Join our community of smart investors

Rate hikes: can the terminal rate match the natural rate of interest?

Not too hot, not too cold: can central banks hike interest rates to their ‘natural’ rate?
Rate hikes: can the terminal rate match the natural rate of interest?
  • Central banks currently find themselves in a tight spot. Soaring inflation rates must be kept in check, but rate hikes risk choking off economic growth
  • To succeed, they will need to raise interest rates to the elusive ‘natural’ rate

Central bankers are in an unenviable position: if they raise interest rates too little, they risk a deleterious inflationary spiral. But if they raise them too far, they risk derailing economic growth and tipping their economies into recession. To be successful, rates need to settle on a sweet spot which leaves the economy running neither too hot nor too cold. And this Goldilocks of monetary policy is known as the ‘natural’ rate of interest. 

The ‘natural’ rate is the short-term interest rate that prevails when the economy is in a stable equilibrium. It is sometimes also called the ‘neutral’ interest rate, nicely capturing its unobtrusiveness: it is the theoretical level where interest rates are not so high that they pressure the economy to slowdown, nor so low that they are driving it to expand.

Since the 1980s, natural rates in advanced economies have followed a protracted downward trend. Since the turmoil financial crisis in particular, risk-averse savers have needed less incentive to squirrel money away, and this ready supply of savings has put downward pressure on interest rates. As my chart shows, the US natural rate of interest (long-run projections for Fed Fund rates are often used as a proxy) has fallen almost 2 percentage points over the past 10 years. 

And these low natural rates have been a headache for policymakers – with rates so close to zero, there is very little room to cut them further when the economy needs reviving. With reduced scope for rate cuts, central banks have been forced to use more creative monetary policy tools: think the widespread use of quantitative easing since the financial crisis and the more recent use of negative interest rates in the EU.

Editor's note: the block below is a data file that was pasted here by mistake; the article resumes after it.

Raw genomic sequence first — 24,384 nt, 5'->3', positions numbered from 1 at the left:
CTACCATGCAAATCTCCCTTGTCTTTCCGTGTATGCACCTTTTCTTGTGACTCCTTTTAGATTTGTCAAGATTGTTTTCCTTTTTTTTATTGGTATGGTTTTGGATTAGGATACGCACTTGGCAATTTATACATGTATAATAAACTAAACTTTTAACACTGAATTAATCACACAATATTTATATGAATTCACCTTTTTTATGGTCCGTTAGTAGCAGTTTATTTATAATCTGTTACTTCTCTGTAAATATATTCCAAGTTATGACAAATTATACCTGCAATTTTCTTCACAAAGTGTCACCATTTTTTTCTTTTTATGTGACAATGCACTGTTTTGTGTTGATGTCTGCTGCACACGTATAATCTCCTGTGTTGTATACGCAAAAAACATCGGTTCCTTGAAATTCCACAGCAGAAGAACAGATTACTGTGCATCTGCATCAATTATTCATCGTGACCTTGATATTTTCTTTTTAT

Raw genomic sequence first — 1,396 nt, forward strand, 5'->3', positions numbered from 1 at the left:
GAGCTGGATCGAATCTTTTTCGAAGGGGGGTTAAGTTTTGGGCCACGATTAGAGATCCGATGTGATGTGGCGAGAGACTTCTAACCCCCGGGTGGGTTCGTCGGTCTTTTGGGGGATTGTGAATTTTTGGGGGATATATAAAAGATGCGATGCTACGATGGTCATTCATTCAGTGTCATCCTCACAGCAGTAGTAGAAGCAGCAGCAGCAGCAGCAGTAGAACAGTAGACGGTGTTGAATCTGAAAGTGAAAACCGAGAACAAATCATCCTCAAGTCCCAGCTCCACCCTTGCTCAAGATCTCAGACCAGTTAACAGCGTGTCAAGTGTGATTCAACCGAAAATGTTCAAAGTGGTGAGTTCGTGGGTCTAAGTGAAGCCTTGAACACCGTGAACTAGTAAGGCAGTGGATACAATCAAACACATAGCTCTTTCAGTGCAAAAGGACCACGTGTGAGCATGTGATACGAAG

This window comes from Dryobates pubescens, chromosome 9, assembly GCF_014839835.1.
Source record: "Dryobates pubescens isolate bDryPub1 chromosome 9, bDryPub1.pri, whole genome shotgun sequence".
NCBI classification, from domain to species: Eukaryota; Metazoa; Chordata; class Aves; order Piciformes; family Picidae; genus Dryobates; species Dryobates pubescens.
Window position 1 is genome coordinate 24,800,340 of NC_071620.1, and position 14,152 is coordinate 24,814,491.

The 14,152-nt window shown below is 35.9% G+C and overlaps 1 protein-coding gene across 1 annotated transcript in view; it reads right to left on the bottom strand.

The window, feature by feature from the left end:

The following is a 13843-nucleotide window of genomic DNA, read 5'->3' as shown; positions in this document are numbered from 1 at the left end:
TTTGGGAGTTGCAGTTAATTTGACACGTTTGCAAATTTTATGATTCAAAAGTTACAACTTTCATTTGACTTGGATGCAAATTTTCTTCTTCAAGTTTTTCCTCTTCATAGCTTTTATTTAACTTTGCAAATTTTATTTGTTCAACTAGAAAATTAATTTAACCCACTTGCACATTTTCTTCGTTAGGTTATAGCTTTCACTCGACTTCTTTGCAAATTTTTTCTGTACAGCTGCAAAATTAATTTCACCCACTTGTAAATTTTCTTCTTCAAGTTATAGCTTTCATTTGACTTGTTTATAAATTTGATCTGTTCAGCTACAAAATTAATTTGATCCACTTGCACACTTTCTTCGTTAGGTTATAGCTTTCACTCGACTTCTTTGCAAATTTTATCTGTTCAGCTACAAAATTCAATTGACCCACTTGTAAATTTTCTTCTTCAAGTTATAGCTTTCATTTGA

For now, good old-fashioned rate changes are back on the menu. The ECB intends to increase interest rates for the first time in 11 years this July, with further increases planned for September. The Fed’s rate-setting committee has indicated that rates above 3.5 per cent are likely by 2023. Following its fifth consecutive rate rise, the Bank of England last week also pledged to move ‘forcefully’ to tackle to any persistent inflationary pressures. But increase rates too far, and a recession could follow. The challenge for central banks will be to end their cycle of rate rises with a ‘terminal rate’ not too far from the economy’s natural rate of interest. 

According to research from Capital Economics’ group chief economist, Neil Shearing, inflation in the eurozone is likely to be tamed by bringing interest rates back to their natural rate. It is worth noting that the structure of the eurozone may reduce the chance of the ECB ‘overshooting’ its natural rate, too. The sizeable number of voters on the ECB's governing council, representing all the eurozone's different member states, can make decision-making more difficult.

By contrast, Shearing argues that the Fed and the Bank of England may need to push beyond their economy's natural rates to bring inflation to heel. This means we could see interest rates peaking at 3.75-4 per cent in the US, and at 3 per cent in the UK.

But this sort of fine-tuning is easier said than done. As is often the case in economics, a precise-sounding term belies a world of uncertainty. The natural rate of interest is not something a central bank can control: it is determined by the underlying characteristics of the economy, and economists can only do their best to estimate it. It is also a long-term concept, referring to the rate of interest an economy ‘settles into’ after any booms and busts have played out. This is a problem when global markets are so unsettled. In a world of energy price spikes, supply chain constraints and the continuing spread of the Covid-19 Omicron variant, spare a thought for central bankers – the natural rate is an even harder target to hit in tumultuous times.